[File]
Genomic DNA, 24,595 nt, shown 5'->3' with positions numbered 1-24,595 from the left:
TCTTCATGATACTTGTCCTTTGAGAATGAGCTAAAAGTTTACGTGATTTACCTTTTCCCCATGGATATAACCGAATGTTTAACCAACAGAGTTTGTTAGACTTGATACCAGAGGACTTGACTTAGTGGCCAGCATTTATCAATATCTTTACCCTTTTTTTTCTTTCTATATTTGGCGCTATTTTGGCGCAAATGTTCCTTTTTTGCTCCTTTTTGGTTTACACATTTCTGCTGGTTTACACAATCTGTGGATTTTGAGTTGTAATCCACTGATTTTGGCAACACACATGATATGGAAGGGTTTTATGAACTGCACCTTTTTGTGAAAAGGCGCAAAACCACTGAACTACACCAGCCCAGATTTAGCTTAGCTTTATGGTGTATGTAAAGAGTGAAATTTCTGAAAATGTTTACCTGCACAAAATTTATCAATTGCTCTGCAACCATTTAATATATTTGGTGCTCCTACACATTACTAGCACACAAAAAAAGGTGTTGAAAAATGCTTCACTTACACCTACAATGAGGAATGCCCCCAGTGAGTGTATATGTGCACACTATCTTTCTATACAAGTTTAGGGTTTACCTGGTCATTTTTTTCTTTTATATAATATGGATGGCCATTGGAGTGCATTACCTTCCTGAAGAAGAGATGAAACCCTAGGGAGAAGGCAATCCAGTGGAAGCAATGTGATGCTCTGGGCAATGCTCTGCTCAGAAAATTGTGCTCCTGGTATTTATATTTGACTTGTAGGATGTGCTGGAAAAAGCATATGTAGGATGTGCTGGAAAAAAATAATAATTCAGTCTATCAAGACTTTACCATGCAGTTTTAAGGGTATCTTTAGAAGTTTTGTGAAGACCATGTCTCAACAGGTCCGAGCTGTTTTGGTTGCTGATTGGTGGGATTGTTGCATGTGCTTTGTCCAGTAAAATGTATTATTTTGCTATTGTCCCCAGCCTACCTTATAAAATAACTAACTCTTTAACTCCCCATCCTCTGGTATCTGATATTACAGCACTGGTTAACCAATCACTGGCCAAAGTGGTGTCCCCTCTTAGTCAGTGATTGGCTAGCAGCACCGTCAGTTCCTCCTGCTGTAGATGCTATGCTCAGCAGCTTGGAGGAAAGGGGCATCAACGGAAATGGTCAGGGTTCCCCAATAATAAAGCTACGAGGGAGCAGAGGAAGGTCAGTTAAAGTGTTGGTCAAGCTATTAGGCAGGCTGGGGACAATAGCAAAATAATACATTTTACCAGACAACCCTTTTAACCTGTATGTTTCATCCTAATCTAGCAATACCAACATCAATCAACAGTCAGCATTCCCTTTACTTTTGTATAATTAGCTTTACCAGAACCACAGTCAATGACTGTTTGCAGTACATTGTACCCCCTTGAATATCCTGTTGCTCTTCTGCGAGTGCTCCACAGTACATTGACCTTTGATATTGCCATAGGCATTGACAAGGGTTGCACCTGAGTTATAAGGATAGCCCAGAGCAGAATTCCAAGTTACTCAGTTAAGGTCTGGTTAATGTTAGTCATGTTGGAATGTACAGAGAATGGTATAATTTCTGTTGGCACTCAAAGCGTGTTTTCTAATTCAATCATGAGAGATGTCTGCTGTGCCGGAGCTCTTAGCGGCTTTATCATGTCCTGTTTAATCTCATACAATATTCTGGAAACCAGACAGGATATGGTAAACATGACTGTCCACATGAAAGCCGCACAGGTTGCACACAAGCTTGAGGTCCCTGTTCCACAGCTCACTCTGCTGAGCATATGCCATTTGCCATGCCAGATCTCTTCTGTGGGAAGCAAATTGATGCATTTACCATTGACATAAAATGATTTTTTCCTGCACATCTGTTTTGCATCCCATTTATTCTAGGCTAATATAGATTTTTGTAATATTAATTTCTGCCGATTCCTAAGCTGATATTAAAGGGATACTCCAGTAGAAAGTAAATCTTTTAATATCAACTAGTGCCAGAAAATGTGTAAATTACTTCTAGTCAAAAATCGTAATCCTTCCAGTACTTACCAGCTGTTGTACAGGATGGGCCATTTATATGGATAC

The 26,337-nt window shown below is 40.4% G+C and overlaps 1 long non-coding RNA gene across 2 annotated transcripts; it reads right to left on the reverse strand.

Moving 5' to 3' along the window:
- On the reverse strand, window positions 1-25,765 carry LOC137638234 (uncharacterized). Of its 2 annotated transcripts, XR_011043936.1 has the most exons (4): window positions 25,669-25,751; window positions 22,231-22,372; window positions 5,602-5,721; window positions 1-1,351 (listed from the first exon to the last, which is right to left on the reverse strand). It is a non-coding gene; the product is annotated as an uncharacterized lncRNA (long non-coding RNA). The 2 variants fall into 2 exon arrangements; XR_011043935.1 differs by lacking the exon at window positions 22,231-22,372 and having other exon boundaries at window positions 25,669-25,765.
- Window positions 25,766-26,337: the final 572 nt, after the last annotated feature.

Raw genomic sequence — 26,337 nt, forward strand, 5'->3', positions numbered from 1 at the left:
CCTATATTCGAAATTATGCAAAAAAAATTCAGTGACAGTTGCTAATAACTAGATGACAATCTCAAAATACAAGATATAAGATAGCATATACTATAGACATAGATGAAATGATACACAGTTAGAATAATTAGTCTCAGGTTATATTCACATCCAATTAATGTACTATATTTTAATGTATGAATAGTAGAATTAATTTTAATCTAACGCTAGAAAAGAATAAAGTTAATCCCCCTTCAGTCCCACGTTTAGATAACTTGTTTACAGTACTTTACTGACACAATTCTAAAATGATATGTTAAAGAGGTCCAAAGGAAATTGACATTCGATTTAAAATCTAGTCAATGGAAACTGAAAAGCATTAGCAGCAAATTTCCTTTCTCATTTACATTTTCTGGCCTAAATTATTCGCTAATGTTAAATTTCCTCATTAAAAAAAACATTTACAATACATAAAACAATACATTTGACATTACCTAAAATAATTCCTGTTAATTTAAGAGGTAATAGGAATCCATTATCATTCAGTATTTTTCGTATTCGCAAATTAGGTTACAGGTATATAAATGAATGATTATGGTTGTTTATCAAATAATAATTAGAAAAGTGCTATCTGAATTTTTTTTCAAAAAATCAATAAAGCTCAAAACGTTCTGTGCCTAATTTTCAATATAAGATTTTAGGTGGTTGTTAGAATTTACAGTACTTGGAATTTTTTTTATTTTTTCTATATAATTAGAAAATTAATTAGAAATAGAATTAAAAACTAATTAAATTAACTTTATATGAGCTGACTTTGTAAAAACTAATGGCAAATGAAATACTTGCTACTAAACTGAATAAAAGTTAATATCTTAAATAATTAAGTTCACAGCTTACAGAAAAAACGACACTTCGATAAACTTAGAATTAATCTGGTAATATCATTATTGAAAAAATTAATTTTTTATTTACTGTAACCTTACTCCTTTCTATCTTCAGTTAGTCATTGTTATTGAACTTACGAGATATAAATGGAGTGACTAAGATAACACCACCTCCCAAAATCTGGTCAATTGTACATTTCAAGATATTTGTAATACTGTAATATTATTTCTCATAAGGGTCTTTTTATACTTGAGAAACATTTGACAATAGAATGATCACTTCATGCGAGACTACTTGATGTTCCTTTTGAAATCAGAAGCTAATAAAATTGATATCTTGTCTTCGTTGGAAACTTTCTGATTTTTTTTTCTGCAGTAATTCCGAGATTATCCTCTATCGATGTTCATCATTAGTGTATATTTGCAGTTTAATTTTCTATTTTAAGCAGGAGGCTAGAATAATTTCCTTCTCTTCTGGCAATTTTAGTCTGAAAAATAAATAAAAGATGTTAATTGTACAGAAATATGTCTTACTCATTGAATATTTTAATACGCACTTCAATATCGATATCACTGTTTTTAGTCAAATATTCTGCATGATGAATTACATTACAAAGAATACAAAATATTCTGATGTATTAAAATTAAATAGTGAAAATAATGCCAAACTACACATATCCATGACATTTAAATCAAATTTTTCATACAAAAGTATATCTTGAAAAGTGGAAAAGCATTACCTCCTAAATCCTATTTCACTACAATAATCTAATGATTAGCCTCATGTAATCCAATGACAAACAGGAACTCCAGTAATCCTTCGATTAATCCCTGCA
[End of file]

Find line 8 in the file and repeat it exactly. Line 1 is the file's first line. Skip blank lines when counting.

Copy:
CCTATATTCGAAATTATGCAAAAAAAATTCAGTGACAGTTGCTAATAACTAGATGACAATCTCAAAATACAAGATATAAGATAGCATATACTATAGACATAGATGAAATGATACACAGTTAGAATAATTAGTCTCAGGTTATATTCACATCCAATTAATGTACTATATTTTAATGTATGAATAGTAGAATTAATTTTAATCTAACGCTAGAAAAGAATAAAGTTAATCCCCCTTCAGTCCCACGTTTAGATAACTTGTTTACAGTACTTTACTGACACAATTCTAAAATGATATGTTAAAGAGGTCCAAAGGAAATTGACATTCGATTTAAAATCTAGTCAATGGAAACTGAAAAGCATTAGCAGCAAATTTCCTTTCTCATTTACATTTTCTGGCCTAAATTATTCGCTAATGTTAAATTTCCTCATTAAAAAAAACATTTACAATACATAAAACAATACATTTGACATTACCTAAAATAATTCCTGTTAATTTAAGAGGTAATAGGAATCCATTATCATTCAGTATTTTTCGTATTCGCAAATTAGGTTACAGGTATATAAATGAATGATTATGGTTGTTTATCAAATAATAATTAGAAAAGTGCTATCTGAATTTTTTTTCAAAAAATCAATAAAGCTCAAAACGTTCTGTGCCTAATTTTCAATATAAGATTTTAGGTGGTTGTTAGAATTTACAGTACTTGGAATTTTTTTTATTTTTTCTATATAATTAGAAAATTAATTAGAAATAGAATTAAAAACTAATTAAATTAACTTTATATGAGCTGACTTTGTAAAAACTAATGGCAAATGAAATACTTGCTACTAAACTGAATAAAAGTTAATATCTTAAATAATTAAGTTCACAGCTTACAGAAAAAACGACACTTCGATAAACTTAGAATTAATCTGGTAATATCATTATTGAAAAAATTAATTTTTTATTTACTGTAACCTTACTCCTTTCTATCTTCAGTTAGTCATTGTTATTGAACTTACGAGATATAAATGGAGTGACTAAGATAACACCACCTCCCAAAATCTGGTCAATTGTACATTTCAAGATATTTGTAATACTGTAATATTATTTCTCATAAGGGTCTTTTTATACTTGAGAAACATTTGACAATAGAATGATCACTTCATGCGAGACTACTTGATGTTCCTTTTGAAATCAGAAGCTAATAAAATTGATATCTTGTCTTCGTTGGAAACTTTCTGATTTTTTTTTCTGCAGTAATTCCGAGATTATCCTCTATCGATGTTCATCATTAGTGTATATTTGCAGTTTAATTTTCTATTTTAAGCAGGAGGCTAGAATAATTTCCTTCTCTTCTGGCAATTTTAGTCTGAAAAATAAATAAAAGATGTTAATTGTACAGAAATATGTCTTACTCATTGAATATTTTAATACGCACTTCAATATCGATATCACTGTTTTTAGTCAAATATTCTGCATGATGAATTACATTACAAAGAATACAAAATATTCTGATGTATTAAAATTAAATAGTGAAAATAATGCCAAACTACACATATCCATGACATTTAAATCAAATTTTTCATACAAAAGTATATCTTGAAAAGTGGAAAAGCATTACCTCCTAAATCCTATTTCACTACAATAATCTAATGATTAGCCTCATGTAATCCAATGACAAACAGGAACTCCAGTAATCCTTCGATTAATCCCTGCA